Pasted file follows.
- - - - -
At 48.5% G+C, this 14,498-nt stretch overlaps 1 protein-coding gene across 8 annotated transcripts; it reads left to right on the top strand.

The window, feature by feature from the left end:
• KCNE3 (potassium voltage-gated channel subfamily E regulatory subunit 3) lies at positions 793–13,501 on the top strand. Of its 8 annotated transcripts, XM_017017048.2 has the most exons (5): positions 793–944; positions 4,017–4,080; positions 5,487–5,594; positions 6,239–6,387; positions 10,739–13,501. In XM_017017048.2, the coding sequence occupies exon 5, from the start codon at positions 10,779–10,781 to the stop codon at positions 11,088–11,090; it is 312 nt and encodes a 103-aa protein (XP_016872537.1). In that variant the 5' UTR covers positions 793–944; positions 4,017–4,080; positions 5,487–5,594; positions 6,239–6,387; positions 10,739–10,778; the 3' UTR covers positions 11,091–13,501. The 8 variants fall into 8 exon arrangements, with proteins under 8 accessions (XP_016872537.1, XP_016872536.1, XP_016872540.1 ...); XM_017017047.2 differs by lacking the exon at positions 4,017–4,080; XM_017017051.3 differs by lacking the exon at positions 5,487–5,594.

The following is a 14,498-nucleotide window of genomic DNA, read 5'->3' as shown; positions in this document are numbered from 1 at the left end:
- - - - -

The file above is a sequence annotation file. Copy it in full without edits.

At 48.5% G+C, this 14,498-nt stretch overlaps 1 protein-coding gene across 8 annotated transcripts; it reads left to right on the top strand.

The window, feature by feature from the left end:
• KCNE3 (potassium voltage-gated channel subfamily E regulatory subunit 3) lies at positions 793–13,501 on the top strand. Of its 8 annotated transcripts, XM_017017048.2 has the most exons (5): positions 793–944; positions 4,017–4,080; positions 5,487–5,594; positions 6,239–6,387; positions 10,739–13,501. In XM_017017048.2, the coding sequence occupies exon 5, from the start codon at positions 10,779–10,781 to the stop codon at positions 11,088–11,090; it is 312 nt and encodes a 103-aa protein (XP_016872537.1). In that variant the 5' UTR covers positions 793–944; positions 4,017–4,080; positions 5,487–5,594; positions 6,239–6,387; positions 10,739–10,778; the 3' UTR covers positions 11,091–13,501. The 8 variants fall into 8 exon arrangements, with proteins under 8 accessions (XP_016872537.1, XP_016872536.1, XP_016872540.1 ...); XM_017017047.2 differs by lacking the exon at positions 4,017–4,080; XM_017017051.3 differs by lacking the exon at positions 5,487–5,594.

The following is a 14,498-nucleotide window of genomic DNA, read 5'->3' as shown; positions in this document are numbered from 1 at the left end: